However, Portunes doesn't have any password management features other than including passwords among the things it stores. You can, if you wish, sync your data between multiple installations. To do so, you give Portunes access to your Dropbox account.
As for Skytale, it's easy enough to use. Type or paste in some text, click Encrypt, enter a password, and email or otherwise transmit the resulting gibberish to the recipient, sending the password separately. The catch is, the recipient must also be a TrustPort users. Quite a few encryption utilities don't have that kind of limitation. Some let you create a self-decrypting EXE file, while others offer a free decryption-only tool. Without any similar feature, Skytale isn't terribly useful.
Optimalize Your PC
"Optimalize" may not be precisely English, but it's what the button says. Clicking it launches TrustPort Optima, a simple tune-up utility that deletes temporary files, wipes out useless and erroneous Registry entries, and defragments your disk drives.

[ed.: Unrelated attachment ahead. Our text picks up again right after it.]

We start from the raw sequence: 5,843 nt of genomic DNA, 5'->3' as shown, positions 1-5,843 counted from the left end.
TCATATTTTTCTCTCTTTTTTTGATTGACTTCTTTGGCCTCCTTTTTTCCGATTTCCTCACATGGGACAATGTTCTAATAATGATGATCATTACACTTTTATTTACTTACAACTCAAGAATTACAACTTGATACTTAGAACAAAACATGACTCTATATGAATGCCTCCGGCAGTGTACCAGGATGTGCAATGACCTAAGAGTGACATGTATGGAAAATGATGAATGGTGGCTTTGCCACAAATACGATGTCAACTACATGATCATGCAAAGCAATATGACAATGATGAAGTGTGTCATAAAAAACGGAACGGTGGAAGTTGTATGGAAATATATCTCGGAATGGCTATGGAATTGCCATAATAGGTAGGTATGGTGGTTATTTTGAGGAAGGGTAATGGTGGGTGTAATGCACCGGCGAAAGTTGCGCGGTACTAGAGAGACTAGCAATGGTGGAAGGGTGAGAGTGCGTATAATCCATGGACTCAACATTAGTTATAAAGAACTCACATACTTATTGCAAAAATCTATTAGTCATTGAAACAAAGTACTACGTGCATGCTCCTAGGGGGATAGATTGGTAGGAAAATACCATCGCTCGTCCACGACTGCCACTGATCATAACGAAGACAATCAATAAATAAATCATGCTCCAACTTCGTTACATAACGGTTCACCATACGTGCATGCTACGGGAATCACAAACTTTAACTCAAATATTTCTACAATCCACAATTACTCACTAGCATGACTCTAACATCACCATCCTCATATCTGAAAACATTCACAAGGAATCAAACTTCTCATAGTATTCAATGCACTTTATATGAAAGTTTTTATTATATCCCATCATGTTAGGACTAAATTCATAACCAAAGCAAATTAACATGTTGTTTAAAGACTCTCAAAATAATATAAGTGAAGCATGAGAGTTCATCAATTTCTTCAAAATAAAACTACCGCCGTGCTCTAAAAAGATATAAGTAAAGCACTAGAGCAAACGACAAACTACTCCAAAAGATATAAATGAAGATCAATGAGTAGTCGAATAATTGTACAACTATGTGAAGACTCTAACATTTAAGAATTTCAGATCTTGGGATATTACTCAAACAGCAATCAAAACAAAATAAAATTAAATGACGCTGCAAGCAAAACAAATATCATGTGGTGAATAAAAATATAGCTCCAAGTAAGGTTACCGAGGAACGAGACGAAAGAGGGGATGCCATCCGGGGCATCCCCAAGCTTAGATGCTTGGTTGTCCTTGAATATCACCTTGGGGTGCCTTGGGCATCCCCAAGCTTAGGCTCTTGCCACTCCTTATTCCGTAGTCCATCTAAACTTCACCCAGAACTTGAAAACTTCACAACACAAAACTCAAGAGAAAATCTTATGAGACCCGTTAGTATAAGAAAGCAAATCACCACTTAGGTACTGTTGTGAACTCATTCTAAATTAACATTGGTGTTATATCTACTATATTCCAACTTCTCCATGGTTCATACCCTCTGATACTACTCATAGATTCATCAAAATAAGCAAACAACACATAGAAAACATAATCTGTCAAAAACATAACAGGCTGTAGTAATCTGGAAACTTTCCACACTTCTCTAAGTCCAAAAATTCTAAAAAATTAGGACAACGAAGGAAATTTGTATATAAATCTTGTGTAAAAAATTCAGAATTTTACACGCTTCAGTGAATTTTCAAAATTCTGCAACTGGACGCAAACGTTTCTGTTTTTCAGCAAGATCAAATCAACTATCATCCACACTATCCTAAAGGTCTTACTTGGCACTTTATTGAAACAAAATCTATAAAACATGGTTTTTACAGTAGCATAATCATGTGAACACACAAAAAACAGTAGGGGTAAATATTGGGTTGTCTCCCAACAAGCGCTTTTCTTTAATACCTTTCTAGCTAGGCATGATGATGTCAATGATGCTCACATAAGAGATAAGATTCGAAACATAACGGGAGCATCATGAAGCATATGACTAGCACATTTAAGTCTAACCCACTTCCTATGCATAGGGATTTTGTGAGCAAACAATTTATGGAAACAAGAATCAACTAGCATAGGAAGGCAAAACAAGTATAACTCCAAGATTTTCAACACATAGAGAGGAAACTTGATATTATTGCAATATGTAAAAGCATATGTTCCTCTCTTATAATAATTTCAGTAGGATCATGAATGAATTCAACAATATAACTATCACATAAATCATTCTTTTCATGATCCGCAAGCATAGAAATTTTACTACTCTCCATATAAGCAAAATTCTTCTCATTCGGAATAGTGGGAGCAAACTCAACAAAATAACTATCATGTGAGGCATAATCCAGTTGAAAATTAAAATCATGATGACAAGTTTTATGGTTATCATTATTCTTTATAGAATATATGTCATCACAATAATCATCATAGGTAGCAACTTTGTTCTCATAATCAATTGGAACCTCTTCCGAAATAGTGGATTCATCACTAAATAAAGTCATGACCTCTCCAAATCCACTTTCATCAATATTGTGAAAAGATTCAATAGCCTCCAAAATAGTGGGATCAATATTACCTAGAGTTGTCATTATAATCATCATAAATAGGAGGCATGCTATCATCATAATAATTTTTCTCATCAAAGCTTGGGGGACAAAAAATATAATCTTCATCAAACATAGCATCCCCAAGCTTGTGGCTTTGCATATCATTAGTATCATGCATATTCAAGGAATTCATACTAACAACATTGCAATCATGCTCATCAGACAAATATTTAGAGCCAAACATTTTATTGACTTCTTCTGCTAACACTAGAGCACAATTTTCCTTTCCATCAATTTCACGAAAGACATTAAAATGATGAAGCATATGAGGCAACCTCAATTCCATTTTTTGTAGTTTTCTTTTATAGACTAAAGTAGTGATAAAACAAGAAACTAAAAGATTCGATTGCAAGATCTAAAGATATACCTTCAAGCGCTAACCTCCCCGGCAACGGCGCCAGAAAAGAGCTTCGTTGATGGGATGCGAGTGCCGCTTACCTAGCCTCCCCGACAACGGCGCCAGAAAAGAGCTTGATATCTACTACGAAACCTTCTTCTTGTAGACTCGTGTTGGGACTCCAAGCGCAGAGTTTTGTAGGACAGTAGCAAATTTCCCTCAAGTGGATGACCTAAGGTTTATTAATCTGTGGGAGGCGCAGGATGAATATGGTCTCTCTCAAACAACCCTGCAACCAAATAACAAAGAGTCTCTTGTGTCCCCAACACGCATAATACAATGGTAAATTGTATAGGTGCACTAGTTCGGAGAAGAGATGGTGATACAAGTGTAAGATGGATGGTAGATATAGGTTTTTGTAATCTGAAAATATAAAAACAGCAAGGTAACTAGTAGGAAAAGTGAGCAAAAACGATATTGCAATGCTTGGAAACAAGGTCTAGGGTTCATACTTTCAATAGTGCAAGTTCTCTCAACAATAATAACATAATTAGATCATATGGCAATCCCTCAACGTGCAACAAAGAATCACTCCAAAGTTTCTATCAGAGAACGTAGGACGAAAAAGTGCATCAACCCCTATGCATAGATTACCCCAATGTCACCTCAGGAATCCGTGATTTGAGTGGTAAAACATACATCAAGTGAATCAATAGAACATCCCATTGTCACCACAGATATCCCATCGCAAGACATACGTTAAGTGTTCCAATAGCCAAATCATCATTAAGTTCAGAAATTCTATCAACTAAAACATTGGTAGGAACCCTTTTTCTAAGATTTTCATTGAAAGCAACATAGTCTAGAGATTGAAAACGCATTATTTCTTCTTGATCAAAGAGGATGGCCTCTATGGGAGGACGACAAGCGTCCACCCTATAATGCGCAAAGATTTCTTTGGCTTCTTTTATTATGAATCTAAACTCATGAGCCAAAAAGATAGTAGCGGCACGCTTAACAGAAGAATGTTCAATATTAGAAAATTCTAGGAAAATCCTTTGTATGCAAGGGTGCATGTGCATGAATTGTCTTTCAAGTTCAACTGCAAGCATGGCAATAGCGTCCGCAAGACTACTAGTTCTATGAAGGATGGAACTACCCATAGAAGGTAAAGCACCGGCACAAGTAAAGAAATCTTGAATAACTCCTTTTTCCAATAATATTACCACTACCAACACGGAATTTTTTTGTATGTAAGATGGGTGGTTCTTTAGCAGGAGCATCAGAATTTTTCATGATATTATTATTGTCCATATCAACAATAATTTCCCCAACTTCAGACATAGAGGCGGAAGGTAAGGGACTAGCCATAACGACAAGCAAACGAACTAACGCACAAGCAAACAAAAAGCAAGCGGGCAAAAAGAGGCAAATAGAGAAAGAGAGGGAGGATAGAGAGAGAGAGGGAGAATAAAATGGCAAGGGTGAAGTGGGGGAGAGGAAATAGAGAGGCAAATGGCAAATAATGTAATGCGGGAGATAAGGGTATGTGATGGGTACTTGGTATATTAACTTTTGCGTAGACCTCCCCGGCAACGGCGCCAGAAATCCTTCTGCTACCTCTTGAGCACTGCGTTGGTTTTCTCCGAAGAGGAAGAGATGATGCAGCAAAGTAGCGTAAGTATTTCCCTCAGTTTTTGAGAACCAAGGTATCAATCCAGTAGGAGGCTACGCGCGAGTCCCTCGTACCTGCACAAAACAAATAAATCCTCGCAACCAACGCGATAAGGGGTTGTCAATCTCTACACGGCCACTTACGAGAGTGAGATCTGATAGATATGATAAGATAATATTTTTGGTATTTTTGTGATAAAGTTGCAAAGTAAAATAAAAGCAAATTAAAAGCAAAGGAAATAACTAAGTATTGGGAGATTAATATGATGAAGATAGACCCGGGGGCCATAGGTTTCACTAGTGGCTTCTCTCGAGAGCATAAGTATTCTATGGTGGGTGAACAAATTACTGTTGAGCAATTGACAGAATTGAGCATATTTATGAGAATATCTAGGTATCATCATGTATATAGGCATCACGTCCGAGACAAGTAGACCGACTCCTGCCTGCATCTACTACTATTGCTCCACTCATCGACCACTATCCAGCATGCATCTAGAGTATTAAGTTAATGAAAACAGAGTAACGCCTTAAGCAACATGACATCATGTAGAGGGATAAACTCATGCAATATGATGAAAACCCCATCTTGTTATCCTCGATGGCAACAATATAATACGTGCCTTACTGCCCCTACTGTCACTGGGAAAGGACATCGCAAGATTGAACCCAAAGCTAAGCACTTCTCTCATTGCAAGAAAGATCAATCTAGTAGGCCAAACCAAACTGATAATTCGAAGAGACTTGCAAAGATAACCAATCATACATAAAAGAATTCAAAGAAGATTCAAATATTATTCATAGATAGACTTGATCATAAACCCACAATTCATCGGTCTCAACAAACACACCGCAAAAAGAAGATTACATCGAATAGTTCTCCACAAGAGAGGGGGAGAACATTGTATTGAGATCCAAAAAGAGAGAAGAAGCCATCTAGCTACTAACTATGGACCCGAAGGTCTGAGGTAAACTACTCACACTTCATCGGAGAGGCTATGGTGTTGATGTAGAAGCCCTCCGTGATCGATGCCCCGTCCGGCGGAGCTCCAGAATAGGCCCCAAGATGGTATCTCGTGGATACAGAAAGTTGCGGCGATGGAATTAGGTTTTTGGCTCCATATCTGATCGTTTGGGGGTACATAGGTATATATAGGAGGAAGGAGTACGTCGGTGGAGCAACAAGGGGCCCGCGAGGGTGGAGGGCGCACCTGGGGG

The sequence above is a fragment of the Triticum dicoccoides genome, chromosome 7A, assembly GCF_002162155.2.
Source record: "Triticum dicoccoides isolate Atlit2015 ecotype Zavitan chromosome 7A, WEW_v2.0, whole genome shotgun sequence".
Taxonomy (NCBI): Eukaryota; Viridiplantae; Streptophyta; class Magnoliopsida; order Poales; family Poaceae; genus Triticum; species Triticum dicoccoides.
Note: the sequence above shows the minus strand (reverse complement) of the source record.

You start by clicking Analyze. On my test system, this step went quite quickly for the temporary files and Registry data, but it took quite a while to finish analyzing disk fragmentation. In a similar fashion, the actual cleanup of temp files and Registry went quickly, while defragmentation took quite a bit longer. You can click for a retro view that shows the defrag process as it happens.
If you rely on Web-based mail for your personal email account, you probably don't see much spam, as the major webmail providers filter it out. Likewise, your business email account probably gets filtered at the email server. Given that few people need a spam filter these days, and that my antispam testing was the most lengthy and laborious of all my tests, I dropped that hands-on test last year.
That's a good thing for TrustPort. The last time I reviewed this suite's spam filter, I found it to be quite dismal. It noticeably slowed the process of downloading email, and certain messages caused it to hang, cured only by quickly turning spam filtering off and on again. And its accuracy was terrible. We can hope that the designers have tuned this component since that time.
The spam filter supports Outlook, Outlook Express, Windows Mail, Thunderbird, and The Bat!, but not Windows Live Mail (the replacement for Outlook Express and Windows Mail). Even with these supported email clients, you still must define a message rule to put the spam in its own folder.
You can manually add email addresses or domains to the whitelist or blacklist. However, there's no option to automatically whitelist addresses to which you send mail, or import the address book to the whitelist, the way you can with ESET, Trend Micro Internet Security, and others.